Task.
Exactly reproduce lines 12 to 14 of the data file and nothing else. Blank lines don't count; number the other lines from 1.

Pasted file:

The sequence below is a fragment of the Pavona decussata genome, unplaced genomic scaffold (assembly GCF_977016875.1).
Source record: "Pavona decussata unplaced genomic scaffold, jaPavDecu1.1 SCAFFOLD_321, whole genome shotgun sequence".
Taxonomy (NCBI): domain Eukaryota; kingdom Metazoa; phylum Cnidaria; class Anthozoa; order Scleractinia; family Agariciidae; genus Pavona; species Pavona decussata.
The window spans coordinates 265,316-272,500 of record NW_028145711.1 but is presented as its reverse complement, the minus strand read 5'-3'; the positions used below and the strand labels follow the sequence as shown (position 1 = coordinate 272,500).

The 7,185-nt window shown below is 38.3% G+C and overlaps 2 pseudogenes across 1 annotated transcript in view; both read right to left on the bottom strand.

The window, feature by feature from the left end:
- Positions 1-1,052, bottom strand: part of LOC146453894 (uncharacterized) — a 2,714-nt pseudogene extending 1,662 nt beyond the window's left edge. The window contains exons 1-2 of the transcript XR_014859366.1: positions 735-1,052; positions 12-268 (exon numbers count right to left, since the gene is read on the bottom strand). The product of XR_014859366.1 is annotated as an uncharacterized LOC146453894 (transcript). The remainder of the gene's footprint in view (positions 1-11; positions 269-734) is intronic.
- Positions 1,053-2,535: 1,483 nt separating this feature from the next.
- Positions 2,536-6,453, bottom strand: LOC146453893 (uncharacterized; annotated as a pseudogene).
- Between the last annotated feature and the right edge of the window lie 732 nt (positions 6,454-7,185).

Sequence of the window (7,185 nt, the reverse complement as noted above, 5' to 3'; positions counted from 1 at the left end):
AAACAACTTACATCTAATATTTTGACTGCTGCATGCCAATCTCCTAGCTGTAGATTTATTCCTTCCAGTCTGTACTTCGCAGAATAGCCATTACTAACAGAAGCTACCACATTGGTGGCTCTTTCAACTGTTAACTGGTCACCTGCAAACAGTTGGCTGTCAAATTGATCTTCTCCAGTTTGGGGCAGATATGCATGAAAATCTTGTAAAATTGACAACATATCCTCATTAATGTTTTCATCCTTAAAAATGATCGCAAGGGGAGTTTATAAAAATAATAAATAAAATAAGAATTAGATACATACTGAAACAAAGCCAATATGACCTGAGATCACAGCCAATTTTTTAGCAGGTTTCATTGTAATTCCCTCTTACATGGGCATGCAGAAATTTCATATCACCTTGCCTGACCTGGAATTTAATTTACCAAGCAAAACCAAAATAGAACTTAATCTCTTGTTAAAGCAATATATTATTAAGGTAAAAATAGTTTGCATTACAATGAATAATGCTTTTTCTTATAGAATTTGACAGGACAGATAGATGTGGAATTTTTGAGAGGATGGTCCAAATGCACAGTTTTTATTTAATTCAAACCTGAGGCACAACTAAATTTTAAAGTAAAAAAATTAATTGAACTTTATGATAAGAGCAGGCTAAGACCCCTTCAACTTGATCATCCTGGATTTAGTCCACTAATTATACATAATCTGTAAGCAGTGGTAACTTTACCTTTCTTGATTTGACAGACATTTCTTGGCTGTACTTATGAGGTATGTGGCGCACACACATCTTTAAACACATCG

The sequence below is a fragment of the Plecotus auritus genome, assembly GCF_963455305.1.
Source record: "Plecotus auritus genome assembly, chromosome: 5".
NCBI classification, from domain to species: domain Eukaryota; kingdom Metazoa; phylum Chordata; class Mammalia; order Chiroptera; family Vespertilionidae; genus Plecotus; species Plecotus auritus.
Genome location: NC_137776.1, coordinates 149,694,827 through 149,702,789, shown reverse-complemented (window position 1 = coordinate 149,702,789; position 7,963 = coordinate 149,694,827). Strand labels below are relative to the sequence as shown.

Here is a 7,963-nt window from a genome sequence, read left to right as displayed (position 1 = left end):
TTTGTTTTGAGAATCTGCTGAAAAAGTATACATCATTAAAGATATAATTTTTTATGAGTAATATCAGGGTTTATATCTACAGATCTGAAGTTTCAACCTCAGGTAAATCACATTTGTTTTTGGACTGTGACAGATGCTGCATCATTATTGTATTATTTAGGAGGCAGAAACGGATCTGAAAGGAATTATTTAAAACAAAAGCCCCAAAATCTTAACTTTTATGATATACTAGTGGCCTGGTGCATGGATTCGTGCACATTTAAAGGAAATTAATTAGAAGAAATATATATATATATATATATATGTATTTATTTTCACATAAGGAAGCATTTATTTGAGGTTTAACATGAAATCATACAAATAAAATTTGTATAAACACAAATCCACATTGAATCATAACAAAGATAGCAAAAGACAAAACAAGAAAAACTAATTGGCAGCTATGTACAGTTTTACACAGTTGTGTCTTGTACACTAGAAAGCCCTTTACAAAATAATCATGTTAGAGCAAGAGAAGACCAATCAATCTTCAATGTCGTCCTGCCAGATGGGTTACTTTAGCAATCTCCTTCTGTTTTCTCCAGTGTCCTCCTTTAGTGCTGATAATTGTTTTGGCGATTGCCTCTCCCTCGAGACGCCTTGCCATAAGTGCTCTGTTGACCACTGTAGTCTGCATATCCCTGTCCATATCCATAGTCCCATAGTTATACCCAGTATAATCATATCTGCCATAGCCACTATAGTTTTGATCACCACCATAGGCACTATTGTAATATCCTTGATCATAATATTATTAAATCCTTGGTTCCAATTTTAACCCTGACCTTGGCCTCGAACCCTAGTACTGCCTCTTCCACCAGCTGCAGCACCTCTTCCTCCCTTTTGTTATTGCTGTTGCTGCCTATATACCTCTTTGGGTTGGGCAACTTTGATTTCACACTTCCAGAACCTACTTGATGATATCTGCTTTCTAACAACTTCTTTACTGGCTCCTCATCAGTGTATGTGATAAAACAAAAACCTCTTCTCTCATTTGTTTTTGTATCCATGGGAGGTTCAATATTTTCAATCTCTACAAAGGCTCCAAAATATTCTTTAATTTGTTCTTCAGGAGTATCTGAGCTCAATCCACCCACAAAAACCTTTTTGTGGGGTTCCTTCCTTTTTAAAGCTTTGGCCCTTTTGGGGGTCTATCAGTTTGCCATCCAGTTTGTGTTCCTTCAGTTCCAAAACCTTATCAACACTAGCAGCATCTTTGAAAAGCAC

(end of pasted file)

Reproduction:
AAACAACTTACATCTAATATTTTGACTGCTGCATGCCAATCTCCTAGCTGTAGATTTATTCCTTCCAGTCTGTACTTCGCAGAATAGCCATTACTAACAGAAGCTACCACATTGGTGGCTCTTTCAACTGTTAACTGGTCACCTGCAAACAGTTGGCTGTCAAATTGATCTTCTCCAGTTTGGGGCAGATATGCATGAAAATCTTGTAAAATTGACAACATATCCTCATTAATGTTTTCATCCTTAAAAATGATCGCAAGGGGAGTTTATAAAAATAATAAATAAAATAAGAATTAGATACATACTGAAACAAAGCCAATATGACCTGAGATCACAGCCAATTTTTTAGCAGGTTTCATTGTAATTCCCTCTTACATGGGCATGCAGAAATTTCATATCACCTTGCCTGACCTGGAATTTAATTTACCAAGCAAAACCAAAATAGAACTTAATCTCTTGTTAAAGCAATATATTATTAAGGTAAAAATAGTTTGCATTACAATGAATAATGCTTTTTCTTATAGAATTTGACAGGACAGATAGATGTGGAATTTTTGAGAGGATGGTCCAAATGCACAGTTTTTATTTAATTCAAACCTGAGGCACAACTAAATTTTAAAGTAAAAAAATTAATTGAACTTTATGATAAGAGCAGGCTAAGACCCCTTCAACTTGATCATCCTGGATTTAGTCCACTAATTATACATAATCTGTAAGCAGTGGTAACTTTACCTTTCTTGATTTGACAGACATTTCTTGGCTGTACTTATGAGGTATGTGGCGCACACACATCTTTAAACACATCG

The sequence below is a fragment of the Plecotus auritus genome, assembly GCF_963455305.1.
Source record: "Plecotus auritus genome assembly, chromosome: 5".